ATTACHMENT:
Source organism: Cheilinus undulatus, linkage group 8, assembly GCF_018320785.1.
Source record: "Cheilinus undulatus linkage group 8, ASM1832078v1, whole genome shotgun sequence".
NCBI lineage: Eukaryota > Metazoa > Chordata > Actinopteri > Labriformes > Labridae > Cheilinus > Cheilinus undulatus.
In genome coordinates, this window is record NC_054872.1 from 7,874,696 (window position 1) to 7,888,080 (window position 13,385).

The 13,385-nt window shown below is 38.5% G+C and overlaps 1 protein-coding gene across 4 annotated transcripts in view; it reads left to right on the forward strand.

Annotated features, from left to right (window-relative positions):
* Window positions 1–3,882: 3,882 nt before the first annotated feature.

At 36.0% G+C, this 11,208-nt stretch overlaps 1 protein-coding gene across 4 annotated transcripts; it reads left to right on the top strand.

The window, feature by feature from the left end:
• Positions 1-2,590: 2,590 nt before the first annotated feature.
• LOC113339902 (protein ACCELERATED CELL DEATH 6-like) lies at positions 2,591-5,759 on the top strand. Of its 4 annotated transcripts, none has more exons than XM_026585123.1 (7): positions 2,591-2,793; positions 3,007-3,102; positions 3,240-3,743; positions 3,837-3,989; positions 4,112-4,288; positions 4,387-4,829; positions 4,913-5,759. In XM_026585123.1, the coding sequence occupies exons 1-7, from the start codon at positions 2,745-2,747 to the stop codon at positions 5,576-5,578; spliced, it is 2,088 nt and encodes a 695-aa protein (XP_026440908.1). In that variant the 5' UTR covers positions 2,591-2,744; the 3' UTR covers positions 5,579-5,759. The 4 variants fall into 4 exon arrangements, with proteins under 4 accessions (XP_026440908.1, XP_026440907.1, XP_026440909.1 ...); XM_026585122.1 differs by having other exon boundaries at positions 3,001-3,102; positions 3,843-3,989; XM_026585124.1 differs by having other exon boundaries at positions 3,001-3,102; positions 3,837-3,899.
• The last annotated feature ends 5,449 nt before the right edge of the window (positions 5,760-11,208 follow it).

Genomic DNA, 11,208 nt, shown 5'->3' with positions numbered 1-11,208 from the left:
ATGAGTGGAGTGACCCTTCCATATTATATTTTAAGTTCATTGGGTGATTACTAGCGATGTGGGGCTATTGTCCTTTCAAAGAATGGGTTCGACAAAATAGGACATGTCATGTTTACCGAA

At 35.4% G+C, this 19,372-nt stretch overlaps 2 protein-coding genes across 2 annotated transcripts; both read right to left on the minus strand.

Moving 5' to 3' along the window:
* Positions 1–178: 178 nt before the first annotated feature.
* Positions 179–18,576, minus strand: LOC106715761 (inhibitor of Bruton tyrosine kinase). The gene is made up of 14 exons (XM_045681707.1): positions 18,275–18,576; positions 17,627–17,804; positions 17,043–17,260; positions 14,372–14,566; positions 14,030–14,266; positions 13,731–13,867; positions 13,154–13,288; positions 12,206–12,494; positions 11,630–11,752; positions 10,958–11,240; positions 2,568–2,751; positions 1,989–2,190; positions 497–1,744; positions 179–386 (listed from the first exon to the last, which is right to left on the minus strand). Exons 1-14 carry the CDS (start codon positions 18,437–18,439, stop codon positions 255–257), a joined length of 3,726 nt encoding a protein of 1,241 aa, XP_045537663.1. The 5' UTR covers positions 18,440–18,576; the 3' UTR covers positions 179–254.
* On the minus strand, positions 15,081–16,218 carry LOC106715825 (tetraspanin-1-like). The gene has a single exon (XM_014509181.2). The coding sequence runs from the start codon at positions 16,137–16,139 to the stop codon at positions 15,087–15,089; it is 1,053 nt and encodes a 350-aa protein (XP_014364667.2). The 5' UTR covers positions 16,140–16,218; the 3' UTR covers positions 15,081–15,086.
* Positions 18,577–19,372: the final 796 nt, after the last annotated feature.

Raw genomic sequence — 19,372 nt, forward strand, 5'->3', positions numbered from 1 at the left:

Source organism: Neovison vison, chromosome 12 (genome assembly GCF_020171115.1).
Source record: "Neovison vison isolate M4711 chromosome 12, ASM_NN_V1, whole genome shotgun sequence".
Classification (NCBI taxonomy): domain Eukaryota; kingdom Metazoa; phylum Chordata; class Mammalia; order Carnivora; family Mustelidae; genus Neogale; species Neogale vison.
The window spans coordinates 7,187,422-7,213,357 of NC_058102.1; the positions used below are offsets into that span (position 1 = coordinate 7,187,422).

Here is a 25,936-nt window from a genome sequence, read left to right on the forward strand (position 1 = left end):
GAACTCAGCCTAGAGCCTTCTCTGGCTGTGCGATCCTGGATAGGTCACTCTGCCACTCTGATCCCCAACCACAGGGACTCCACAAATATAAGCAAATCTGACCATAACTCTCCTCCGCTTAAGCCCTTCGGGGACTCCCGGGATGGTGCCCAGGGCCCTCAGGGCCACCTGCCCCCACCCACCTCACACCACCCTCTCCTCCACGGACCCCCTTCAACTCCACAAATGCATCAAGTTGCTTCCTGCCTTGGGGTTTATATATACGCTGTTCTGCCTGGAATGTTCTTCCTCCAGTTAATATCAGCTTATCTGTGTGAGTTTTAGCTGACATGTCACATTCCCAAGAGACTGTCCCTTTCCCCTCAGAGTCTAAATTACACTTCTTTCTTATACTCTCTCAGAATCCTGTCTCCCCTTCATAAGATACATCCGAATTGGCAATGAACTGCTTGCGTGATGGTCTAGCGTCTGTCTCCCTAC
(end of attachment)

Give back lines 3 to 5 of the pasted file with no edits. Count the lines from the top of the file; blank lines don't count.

NCBI lineage: Eukaryota > Metazoa > Chordata > Actinopteri > Labriformes > Labridae > Cheilinus > Cheilinus undulatus.
In genome coordinates, this window is record NC_054872.1 from 7,874,696 (window position 1) to 7,888,080 (window position 13,385).

The 13,385-nt window shown below is 38.5% G+C and overlaps 1 protein-coding gene across 4 annotated transcripts in view; it reads left to right on the forward strand.